Lauren Poe will serve another term as mayor of Gainesville after achieving nearly 62 percent of the vote in Tuesday’s city election. District Four Commissioner Adrian Hayes-Santos also won re-election with 73.68 percent.
In the mayoral election, Jenn Powell garnered the second most votes at 18.47 percent. Jennifer Reid received 15.58 percent of the vote and Marlon Bruce received 4.13 percent of the vote, according to preliminary results from the Alachua County Supervisor of Elections.
Poe’s margin of victory over his three challengers was bigger than it was three years ago, when he defeated incumbent Ed Braddy with 57.05 percent of the vote.
“I’m so honored and proud to be the mayor that gets to represent all of that diversity and desire to make things better,” Poe said.
His platform was predicated on “progressive values” and “proven leadership.” In his upcoming term, he will look to continue the city commission’s momentum on equity issues like housing, wages and employment opportunities.
“We have been working on so many important issues, mainly focused on our equity gaps and the racial and socioeconomic disparities we have in our community,” he said. “That work came a little bit under attack and I’m glad the voters recognized how important that work is, how difficult that work is and want to see that momentum continue.
He also mentioned Commissioner Gail Johnson’s emphasis on listening to the community’s needs in her 2018 victory speech were to him.
“It doesn’t happen just on the dais. We need you,” he said.
Poe celebrated his victory with his family, friends and five of his fellow city commissioners at Public and General restaurant on Northeast 16th Ave. Commissioner Gigi Simmons was not in attendance, as she served on the city’s canvassing board.
“[Simmons] would not be allowed to endorse me. But I love her and we have a great working relationship,” Poe said.
Poe also thanked Hayes-Santos, who candidly addressed the crowd after confirming his victory. Like Poe, he said he was happy to keep moving progressive ideas forward.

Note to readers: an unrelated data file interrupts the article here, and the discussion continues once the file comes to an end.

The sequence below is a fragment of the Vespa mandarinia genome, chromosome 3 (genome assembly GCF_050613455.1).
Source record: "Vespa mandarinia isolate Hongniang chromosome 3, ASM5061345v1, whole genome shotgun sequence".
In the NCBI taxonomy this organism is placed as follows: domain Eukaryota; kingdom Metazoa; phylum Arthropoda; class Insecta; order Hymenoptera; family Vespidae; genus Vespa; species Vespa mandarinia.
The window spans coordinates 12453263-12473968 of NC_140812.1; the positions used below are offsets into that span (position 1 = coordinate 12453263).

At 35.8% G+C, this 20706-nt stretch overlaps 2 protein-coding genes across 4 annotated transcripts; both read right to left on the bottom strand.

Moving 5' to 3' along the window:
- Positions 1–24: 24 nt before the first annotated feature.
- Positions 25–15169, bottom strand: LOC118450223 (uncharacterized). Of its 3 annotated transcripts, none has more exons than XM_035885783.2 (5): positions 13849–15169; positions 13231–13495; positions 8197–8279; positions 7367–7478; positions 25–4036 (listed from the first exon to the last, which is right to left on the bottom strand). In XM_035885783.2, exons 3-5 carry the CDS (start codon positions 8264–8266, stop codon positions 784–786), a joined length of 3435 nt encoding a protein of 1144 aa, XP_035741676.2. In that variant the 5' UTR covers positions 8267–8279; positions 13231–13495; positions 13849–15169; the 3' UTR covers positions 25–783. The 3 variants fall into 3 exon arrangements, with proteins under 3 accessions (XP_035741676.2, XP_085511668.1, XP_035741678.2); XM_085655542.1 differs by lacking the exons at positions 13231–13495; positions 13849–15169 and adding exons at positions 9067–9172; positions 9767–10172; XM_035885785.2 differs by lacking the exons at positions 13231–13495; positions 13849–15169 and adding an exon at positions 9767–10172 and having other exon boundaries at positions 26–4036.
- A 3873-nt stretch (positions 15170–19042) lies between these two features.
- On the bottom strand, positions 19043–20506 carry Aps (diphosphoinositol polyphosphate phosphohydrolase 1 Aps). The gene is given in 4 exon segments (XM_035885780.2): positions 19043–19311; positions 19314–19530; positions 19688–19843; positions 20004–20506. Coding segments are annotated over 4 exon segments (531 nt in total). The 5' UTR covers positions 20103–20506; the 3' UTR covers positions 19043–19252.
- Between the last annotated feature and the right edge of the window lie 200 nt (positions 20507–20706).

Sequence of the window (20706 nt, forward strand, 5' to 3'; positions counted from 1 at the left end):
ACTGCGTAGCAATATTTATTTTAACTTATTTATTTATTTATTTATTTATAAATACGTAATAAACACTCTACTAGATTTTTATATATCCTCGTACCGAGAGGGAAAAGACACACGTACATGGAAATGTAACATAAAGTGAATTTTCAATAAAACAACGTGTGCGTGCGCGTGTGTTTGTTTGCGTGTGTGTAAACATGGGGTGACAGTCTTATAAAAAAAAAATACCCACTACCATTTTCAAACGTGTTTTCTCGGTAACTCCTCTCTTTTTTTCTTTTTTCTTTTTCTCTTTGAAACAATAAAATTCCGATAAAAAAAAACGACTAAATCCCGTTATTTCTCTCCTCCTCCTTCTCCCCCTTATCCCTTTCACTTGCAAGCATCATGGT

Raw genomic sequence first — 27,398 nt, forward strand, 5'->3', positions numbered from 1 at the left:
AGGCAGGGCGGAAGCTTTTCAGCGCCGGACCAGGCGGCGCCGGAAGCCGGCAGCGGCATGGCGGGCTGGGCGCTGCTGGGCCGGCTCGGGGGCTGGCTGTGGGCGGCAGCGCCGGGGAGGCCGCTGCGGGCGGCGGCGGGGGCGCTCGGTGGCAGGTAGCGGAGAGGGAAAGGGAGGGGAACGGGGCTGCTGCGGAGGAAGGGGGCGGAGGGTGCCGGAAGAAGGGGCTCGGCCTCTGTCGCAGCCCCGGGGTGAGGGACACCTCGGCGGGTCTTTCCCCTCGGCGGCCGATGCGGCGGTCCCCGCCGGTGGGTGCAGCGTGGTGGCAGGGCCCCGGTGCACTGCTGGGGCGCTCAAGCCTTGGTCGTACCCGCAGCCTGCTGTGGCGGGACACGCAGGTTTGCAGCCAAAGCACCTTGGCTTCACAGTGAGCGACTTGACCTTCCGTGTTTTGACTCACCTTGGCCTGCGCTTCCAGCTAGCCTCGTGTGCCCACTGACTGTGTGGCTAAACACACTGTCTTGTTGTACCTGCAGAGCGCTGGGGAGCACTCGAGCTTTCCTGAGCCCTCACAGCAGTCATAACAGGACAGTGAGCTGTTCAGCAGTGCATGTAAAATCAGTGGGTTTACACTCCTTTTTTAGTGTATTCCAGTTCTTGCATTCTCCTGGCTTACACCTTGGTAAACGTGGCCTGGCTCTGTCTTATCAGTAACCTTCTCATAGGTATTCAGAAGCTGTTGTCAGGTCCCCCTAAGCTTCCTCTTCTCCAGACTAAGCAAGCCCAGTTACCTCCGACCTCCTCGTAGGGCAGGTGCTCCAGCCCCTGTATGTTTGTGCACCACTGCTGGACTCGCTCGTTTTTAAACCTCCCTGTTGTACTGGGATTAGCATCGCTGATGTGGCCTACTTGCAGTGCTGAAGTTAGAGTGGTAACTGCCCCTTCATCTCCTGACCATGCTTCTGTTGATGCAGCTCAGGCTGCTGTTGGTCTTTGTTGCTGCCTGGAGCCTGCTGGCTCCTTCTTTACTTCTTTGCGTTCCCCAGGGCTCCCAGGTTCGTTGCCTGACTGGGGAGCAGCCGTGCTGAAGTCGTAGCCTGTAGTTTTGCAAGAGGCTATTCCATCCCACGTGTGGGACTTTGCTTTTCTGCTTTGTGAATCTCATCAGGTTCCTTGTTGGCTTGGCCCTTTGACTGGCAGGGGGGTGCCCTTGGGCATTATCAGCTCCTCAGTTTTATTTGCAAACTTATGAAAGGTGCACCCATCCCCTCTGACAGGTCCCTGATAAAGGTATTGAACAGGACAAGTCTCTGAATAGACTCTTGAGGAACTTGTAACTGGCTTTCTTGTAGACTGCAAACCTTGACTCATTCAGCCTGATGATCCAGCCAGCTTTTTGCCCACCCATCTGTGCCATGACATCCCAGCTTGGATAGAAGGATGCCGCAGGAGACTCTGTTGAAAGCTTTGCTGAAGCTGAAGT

“Thank you from the bottom of my heart. I’m not going to lie, it’s been a tough election,” he said. “But I wanted to focus on putting forth positive, progressive solutions.”
Hayes-Santos was also excited about the City Charter Review, which he brought to the commission to put on the ballot. It passed with 62.92 percent of the vote.
Both Poe and Hayes-Santos will each serve a three-and-a-half year term as the city moves to a fall election cycle.
In Poe’s case, the three and a half years will extend a political career that has so far totaled nine years on the Gainesville City Commission, including the last three as mayor. None of his opponents had held public office. In addition to the experience, Poe had a financial advantage as well.
His campaign raised $30,226.86 between monetary and in-kind contributions, more than double the $13,713.22 in contributions his three opponents received combined, according to campaign finance reports from March 17. His expenditures totaled $14,046.66, also greater than that of the $8,733.74 that Bruce, Powell and Reid spent.
“You want to do right in the community, but these financial obstacles are in your way,” Powell said before the election.
Turnout in the election was 12.95 percent with a total of 11,626 votes cast. The mayoral election in 2016 took place alongside the Presidential primaries, which led to a high 44 percent turnout. But the 12.95 percent of voters showing out in 2019 was representative of typical general election turnout in Gainesville.
“I think this is pretty consistent with our expectations,” said TJ Pyche, the director of outreach for the Alachua County Supervisor of Elections.
In last year’s Gainesville Regular election, turnout was 13.53 percent. In 2017, it was 11.88 percent.
The city’s move to fall elections could improve those low numbers in the future.